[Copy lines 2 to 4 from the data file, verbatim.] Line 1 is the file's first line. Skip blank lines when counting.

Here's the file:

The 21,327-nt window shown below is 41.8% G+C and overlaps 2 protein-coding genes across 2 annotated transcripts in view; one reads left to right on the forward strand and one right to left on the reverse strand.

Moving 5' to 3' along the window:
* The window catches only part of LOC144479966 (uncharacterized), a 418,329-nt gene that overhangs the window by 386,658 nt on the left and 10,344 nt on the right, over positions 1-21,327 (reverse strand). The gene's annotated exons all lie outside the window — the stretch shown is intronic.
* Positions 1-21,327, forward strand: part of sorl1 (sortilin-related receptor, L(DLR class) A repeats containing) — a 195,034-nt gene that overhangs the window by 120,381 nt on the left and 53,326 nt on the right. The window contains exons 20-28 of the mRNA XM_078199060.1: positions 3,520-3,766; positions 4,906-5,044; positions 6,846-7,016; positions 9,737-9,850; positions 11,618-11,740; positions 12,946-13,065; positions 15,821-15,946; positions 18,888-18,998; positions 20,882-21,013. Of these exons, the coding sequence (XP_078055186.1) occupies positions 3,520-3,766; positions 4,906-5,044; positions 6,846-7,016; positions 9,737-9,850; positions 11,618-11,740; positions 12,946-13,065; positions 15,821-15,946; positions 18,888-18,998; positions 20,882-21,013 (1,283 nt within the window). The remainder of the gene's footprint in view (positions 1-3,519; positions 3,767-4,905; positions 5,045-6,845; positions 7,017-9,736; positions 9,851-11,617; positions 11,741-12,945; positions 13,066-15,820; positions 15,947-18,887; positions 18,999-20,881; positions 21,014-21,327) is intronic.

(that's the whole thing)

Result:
Moving 5' to 3' along the window:
* The window catches only part of LOC144479966 (uncharacterized), a 418,329-nt gene that overhangs the window by 386,658 nt on the left and 10,344 nt on the right, over positions 1-21,327 (reverse strand). The gene's annotated exons all lie outside the window — the stretch shown is intronic.
* Positions 1-21,327, forward strand: part of sorl1 (sortilin-related receptor, L(DLR class) A repeats containing) — a 195,034-nt gene that overhangs the window by 120,381 nt on the left and 53,326 nt on the right. The window contains exons 20-28 of the mRNA XM_078199060.1: positions 3,520-3,766; positions 4,906-5,044; positions 6,846-7,016; positions 9,737-9,850; positions 11,618-11,740; positions 12,946-13,065; positions 15,821-15,946; positions 18,888-18,998; positions 20,882-21,013. Of these exons, the coding sequence (XP_078055186.1) occupies positions 3,520-3,766; positions 4,906-5,044; positions 6,846-7,016; positions 9,737-9,850; positions 11,618-11,740; positions 12,946-13,065; positions 15,821-15,946; positions 18,888-18,998; positions 20,882-21,013 (1,283 nt within the window). The remainder of the gene's footprint in view (positions 1-3,519; positions 3,767-4,905; positions 5,045-6,845; positions 7,017-9,736; positions 9,851-11,617; positions 11,741-12,945; positions 13,066-15,820; positions 15,947-18,887; positions 18,999-20,881; positions 21,014-21,327) is intronic.